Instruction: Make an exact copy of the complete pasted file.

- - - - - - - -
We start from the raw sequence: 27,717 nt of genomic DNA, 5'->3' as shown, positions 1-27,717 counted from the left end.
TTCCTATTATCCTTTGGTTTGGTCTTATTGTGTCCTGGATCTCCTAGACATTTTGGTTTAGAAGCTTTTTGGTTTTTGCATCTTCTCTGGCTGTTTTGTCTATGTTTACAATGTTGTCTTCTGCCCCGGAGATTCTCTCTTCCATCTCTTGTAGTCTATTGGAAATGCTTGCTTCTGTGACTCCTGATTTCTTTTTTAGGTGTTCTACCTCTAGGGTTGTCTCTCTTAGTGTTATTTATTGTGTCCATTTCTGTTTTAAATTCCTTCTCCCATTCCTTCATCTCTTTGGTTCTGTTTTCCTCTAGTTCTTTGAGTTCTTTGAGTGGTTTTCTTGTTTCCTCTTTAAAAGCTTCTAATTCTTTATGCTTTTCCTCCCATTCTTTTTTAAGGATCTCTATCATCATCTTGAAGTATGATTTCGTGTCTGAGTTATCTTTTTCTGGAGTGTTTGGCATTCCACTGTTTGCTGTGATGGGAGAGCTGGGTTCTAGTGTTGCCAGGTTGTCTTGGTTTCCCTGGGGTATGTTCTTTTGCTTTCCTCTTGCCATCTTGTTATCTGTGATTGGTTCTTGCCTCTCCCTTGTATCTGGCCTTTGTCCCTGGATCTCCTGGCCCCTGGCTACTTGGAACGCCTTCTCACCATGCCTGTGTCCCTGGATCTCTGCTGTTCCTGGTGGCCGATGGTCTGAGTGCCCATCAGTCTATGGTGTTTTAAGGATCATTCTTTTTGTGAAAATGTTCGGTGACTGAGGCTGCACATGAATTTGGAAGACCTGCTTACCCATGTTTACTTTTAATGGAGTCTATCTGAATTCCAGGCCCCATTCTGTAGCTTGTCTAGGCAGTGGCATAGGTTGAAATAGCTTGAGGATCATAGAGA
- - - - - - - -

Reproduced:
We start from the raw sequence: 27,717 nt of genomic DNA, 5'->3' as shown, positions 1-27,717 counted from the left end.
TTCCTATTATCCTTTGGTTTGGTCTTATTGTGTCCTGGATCTCCTAGACATTTTGGTTTAGAAGCTTTTTGGTTTTTGCATCTTCTCTGGCTGTTTTGTCTATGTTTACAATGTTGTCTTCTGCCCCGGAGATTCTCTCTTCCATCTCTTGTAGTCTATTGGAAATGCTTGCTTCTGTGACTCCTGATTTCTTTTTTAGGTGTTCTACCTCTAGGGTTGTCTCTCTTAGTGTTATTTATTGTGTCCATTTCTGTTTTAAATTCCTTCTCCCATTCCTTCATCTCTTTGGTTCTGTTTTCCTCTAGTTCTTTGAGTTCTTTGAGTGGTTTTCTTGTTTCCTCTTTAAAAGCTTCTAATTCTTTATGCTTTTCCTCCCATTCTTTTTTAAGGATCTCTATCATCATCTTGAAGTATGATTTCGTGTCTGAGTTATCTTTTTCTGGAGTGTTTGGCATTCCACTGTTTGCTGTGATGGGAGAGCTGGGTTCTAGTGTTGCCAGGTTGTCTTGGTTTCCCTGGGGTATGTTCTTTTGCTTTCCTCTTGCCATCTTGTTATCTGTGATTGGTTCTTGCCTCTCCCTTGTATCTGGCCTTTGTCCCTGGATCTCCTGGCCCCTGGCTACTTGGAACGCCTTCTCACCATGCCTGTGTCCCTGGATCTCTGCTGTTCCTGGTGGCCGATGGTCTGAGTGCCCATCAGTCTATGGTGTTTTAAGGATCATTCTTTTTGTGAAAATGTTCGGTGACTGAGGCTGCACATGAATTTGGAAGACCTGCTTACCCATGTTTACTTTTAATGGAGTCTATCTGAATTCCAGGCCCCATTCTGTAGCTTGTCTAGGCAGTGGCATAGGTTGAAATAGCTTGAGGATCATAGAGA